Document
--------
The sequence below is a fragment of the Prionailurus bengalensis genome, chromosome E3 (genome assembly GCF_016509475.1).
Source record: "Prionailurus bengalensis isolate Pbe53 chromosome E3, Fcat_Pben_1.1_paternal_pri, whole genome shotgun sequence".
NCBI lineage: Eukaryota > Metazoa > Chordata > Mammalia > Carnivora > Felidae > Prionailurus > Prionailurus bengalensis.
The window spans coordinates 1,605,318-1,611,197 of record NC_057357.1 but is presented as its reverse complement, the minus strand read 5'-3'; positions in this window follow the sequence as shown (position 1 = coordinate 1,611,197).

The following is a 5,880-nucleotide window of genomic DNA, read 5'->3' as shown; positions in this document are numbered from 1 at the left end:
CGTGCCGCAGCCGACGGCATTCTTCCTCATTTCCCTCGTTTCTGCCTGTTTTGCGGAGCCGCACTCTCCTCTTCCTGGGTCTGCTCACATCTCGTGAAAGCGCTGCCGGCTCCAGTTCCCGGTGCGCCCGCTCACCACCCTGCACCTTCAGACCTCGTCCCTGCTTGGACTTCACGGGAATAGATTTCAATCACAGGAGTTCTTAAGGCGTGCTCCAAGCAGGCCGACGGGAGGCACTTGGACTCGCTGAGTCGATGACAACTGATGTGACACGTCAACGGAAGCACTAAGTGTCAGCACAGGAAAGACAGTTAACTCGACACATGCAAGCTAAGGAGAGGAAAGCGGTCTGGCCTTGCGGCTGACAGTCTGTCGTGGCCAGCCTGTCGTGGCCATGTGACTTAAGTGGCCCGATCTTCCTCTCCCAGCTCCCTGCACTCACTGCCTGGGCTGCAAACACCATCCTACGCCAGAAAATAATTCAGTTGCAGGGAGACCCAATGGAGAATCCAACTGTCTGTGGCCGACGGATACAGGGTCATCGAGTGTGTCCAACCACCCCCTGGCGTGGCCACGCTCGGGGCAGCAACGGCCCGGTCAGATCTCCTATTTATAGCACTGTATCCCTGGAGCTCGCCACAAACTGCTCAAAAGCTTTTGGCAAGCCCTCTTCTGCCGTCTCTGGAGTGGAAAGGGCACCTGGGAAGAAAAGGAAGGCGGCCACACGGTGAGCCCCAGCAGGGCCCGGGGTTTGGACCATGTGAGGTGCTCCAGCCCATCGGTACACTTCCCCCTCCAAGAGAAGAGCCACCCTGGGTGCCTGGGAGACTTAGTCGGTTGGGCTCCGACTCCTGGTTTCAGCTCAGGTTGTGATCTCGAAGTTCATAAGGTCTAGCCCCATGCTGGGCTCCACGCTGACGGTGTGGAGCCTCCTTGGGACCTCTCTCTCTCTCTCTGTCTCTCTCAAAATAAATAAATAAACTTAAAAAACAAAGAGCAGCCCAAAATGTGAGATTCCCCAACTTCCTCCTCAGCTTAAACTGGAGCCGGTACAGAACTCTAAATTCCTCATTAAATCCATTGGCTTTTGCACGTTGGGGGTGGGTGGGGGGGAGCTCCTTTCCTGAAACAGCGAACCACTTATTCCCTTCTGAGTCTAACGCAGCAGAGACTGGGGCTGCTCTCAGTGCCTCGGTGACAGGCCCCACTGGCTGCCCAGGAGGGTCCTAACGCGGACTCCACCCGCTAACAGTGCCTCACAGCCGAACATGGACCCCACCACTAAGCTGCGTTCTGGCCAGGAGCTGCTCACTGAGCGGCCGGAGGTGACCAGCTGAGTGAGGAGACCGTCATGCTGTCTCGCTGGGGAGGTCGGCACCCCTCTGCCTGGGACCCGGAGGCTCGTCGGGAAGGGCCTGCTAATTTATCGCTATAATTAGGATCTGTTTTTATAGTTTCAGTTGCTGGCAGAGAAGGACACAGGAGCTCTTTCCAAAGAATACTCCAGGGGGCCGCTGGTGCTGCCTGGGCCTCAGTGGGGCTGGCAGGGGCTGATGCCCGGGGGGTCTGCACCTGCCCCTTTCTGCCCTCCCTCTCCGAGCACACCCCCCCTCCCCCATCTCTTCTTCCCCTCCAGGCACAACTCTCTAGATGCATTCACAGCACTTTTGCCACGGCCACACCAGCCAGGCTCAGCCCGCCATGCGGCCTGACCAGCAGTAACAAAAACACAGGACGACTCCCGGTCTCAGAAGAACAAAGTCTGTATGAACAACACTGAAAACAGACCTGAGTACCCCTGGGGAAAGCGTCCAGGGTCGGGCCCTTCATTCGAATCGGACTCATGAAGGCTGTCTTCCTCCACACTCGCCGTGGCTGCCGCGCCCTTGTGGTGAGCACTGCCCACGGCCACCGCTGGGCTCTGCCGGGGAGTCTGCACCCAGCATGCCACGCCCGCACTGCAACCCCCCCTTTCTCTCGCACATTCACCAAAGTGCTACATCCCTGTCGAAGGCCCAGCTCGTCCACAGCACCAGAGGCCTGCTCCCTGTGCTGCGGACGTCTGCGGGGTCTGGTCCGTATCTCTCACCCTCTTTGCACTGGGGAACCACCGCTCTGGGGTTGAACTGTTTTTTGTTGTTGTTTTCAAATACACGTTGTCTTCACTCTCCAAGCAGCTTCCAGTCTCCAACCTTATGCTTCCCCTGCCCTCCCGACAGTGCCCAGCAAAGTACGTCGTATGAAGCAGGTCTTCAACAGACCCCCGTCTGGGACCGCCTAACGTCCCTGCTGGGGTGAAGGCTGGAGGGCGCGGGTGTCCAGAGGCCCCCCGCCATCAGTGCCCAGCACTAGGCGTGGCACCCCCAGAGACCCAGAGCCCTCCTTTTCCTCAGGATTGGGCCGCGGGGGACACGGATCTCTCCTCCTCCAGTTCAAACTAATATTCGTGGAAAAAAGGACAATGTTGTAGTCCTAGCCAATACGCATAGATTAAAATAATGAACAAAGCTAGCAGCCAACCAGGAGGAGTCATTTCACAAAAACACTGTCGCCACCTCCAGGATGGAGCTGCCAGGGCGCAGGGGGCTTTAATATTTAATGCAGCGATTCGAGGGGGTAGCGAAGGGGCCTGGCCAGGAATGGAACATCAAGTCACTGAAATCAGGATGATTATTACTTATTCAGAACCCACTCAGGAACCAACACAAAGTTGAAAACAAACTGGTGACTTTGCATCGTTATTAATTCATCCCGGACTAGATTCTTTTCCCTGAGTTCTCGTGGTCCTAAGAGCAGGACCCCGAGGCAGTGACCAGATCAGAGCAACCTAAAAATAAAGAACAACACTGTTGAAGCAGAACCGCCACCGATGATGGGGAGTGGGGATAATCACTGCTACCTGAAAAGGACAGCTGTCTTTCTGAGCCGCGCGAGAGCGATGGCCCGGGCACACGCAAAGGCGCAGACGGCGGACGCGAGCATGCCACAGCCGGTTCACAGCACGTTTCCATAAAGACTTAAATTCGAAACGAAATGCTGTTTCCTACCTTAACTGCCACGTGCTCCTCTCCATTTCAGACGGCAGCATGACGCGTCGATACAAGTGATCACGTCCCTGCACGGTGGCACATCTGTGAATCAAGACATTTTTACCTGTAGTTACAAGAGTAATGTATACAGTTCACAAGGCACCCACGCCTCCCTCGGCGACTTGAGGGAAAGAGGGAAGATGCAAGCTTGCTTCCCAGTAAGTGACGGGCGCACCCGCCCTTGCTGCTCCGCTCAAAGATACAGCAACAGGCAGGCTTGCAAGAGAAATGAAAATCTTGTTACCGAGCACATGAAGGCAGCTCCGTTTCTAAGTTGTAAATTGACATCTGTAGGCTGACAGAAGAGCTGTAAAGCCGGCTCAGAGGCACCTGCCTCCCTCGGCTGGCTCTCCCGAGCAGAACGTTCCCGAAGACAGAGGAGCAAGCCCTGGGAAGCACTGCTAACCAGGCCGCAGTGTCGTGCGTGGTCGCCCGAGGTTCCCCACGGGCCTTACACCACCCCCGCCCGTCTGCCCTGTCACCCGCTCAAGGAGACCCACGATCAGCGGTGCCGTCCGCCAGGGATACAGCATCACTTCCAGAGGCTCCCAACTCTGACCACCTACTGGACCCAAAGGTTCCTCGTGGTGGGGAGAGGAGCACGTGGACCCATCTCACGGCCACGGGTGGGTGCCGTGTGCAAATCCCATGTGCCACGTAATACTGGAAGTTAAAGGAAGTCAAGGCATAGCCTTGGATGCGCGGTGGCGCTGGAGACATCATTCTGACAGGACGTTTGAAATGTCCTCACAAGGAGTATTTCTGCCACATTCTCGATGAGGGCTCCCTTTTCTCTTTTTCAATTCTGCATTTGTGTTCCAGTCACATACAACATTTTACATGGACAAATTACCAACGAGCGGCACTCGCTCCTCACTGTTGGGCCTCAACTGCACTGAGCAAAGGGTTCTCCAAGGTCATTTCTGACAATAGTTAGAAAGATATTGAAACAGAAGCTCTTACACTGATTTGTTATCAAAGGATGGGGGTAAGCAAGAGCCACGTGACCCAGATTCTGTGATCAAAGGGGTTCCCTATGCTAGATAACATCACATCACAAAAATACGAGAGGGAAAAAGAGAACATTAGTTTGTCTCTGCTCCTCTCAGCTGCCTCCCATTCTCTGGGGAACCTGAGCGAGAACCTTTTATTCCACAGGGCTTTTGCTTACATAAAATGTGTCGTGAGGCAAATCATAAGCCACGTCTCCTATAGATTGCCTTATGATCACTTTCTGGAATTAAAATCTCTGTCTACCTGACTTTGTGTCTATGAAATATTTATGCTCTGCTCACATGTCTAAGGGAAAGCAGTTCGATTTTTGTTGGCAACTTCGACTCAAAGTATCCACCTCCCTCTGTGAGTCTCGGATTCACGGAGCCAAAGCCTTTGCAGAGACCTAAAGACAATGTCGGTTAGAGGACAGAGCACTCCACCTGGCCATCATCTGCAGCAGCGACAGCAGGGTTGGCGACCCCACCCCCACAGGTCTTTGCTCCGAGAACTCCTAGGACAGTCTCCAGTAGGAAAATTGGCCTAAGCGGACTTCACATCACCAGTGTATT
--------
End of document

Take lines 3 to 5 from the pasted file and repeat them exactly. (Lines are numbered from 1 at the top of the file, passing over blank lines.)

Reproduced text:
NCBI lineage: Eukaryota > Metazoa > Chordata > Mammalia > Carnivora > Felidae > Prionailurus > Prionailurus bengalensis.
The window spans coordinates 1,605,318-1,611,197 of record NC_057357.1 but is presented as its reverse complement, the minus strand read 5'-3'; positions in this window follow the sequence as shown (position 1 = coordinate 1,611,197).

The following is a 5,880-nucleotide window of genomic DNA, read 5'->3' as shown; positions in this document are numbered from 1 at the left end: